Children’s Vision

Vision and Eye Health for Children

Did you know that one-in-six children have vision problems and many have never had an eye examination? 

You should not assume that your child has good vision because they pass a school vision screening.  This is only one factor and does not measure any of the other vision skills needed for learning.  Vision screenings are important but should not be substituted for a thorough vision and eye health examination.

Children with poor vision usually have difficulty focusing on their school work and may become frustrated and feel less capable when they need to work harder than other students.  Also, a child’s inability to focus may cause them to be misdiagnosed as having a learning disability.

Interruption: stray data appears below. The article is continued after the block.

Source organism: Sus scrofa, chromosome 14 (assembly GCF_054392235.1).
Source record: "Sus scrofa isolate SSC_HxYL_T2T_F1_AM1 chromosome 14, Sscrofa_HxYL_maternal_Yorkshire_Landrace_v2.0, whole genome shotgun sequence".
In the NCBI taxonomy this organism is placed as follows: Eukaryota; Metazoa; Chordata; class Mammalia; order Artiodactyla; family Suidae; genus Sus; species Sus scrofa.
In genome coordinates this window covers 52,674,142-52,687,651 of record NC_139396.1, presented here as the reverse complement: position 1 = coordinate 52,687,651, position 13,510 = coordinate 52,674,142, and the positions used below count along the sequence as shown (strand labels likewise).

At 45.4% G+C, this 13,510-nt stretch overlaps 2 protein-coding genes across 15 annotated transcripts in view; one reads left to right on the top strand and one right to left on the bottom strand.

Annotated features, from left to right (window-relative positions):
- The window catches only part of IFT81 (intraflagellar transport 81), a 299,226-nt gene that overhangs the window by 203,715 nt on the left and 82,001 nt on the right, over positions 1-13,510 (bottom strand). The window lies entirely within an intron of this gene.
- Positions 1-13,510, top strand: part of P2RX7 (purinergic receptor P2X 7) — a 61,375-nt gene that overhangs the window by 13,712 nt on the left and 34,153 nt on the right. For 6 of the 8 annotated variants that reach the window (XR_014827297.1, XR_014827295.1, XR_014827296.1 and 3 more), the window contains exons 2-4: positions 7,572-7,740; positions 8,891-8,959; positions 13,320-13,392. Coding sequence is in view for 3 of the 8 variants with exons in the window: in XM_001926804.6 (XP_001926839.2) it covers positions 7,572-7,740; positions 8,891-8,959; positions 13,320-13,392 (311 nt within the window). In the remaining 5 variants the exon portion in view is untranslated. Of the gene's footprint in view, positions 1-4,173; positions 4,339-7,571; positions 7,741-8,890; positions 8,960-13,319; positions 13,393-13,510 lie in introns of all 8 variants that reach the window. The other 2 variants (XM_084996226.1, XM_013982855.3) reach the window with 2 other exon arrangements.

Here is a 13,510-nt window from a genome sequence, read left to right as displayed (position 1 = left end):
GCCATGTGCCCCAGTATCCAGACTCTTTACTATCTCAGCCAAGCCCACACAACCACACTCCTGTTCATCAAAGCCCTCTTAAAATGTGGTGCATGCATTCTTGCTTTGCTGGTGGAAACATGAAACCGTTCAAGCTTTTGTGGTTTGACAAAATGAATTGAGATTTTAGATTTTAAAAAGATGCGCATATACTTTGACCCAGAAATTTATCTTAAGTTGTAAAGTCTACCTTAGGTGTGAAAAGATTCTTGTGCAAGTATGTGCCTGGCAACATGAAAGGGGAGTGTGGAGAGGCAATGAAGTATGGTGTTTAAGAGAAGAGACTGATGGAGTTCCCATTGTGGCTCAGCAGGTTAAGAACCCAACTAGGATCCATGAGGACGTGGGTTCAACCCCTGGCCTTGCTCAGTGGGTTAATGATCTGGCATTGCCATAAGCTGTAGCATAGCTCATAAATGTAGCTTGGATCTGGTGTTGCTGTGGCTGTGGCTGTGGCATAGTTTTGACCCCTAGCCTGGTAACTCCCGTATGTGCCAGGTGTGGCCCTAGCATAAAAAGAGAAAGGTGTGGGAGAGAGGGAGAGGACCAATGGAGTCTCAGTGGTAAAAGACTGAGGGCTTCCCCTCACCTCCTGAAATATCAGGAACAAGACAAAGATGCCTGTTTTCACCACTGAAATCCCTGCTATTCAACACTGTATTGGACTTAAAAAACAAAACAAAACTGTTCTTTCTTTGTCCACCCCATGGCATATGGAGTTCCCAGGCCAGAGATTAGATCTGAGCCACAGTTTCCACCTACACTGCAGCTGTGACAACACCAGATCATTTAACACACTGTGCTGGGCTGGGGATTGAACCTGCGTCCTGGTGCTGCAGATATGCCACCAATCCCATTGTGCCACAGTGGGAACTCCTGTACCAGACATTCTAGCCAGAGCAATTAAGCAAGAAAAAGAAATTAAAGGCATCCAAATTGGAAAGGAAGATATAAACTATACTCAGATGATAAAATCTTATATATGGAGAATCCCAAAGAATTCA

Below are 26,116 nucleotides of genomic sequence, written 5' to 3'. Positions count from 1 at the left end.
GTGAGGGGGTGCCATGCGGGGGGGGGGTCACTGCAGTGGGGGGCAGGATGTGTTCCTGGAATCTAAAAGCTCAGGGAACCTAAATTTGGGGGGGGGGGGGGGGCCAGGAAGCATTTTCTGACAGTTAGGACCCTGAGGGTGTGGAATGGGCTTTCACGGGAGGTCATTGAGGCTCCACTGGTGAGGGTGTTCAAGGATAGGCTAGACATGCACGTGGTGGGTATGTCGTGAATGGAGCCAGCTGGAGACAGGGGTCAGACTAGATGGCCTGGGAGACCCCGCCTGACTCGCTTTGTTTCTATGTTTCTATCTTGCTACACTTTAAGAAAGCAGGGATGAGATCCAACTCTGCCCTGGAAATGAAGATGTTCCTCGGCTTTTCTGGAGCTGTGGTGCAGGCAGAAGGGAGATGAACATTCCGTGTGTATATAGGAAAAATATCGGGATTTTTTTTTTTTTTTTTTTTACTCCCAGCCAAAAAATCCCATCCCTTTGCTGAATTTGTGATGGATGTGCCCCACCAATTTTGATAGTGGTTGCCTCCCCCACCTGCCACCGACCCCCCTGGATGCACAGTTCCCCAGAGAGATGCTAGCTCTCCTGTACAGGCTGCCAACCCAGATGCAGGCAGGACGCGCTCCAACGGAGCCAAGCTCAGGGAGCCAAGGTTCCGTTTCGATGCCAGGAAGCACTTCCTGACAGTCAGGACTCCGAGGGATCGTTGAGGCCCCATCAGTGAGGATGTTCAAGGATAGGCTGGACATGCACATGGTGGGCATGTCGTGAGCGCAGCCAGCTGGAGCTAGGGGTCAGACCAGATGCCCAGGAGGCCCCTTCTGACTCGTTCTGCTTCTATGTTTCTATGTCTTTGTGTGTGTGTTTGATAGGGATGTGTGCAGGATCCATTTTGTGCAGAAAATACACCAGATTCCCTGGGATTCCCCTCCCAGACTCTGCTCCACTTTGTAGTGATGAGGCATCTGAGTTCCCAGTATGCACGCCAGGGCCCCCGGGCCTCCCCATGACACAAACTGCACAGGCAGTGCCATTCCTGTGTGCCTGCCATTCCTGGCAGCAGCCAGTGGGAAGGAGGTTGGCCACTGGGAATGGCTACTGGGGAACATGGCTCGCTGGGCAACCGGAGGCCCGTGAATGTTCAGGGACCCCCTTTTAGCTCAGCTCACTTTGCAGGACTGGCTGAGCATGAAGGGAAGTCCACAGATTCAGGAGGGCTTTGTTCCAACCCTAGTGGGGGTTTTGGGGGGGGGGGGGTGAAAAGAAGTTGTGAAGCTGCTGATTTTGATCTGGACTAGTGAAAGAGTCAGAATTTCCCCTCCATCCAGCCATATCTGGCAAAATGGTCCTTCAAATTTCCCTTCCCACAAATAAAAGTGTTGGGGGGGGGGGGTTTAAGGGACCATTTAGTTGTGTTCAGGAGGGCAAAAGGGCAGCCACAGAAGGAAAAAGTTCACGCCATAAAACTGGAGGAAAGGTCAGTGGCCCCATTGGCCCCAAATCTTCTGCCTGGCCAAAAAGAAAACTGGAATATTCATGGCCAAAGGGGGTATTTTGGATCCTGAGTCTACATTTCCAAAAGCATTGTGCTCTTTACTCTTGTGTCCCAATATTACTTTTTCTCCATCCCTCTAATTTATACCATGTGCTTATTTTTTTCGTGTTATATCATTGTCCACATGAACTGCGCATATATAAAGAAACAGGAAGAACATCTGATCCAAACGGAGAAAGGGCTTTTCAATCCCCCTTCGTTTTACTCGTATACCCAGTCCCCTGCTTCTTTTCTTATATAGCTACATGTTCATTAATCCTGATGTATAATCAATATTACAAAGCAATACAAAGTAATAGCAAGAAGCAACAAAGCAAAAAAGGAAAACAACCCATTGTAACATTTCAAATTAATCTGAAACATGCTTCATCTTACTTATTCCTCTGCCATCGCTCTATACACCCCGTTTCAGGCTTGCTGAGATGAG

These are some signs that may indicate that your child may have vision problems:

  •      - Poor marks on a School Report Card
  •      - Has trouble reading and uses a finger to maintain their place
  •      - Experiences headaches
  •      - Sits close to the T.V.
  •      - Tilts head frequently to use one eye onlyshutterstock 448648 300x199
  •      - Squints often
  •      - Bumps into objects
  •      - Cannot see street signs or recognize familiar faces

At the end of your child’s examination you will know if your child;

  •      - Has healthy eyes
  •      - Sees well at all distances and without eyestrain
  •      - Sees colours normally
  •      - Has normal binocular vision and depth perception


Did you know that children can have their eyes examined as early as 6 months old?  And that they should have an eye examination around the age of three, before they start school and then every 12 months?
They do not need to know how to read or know the alphabet to have their eyes examined.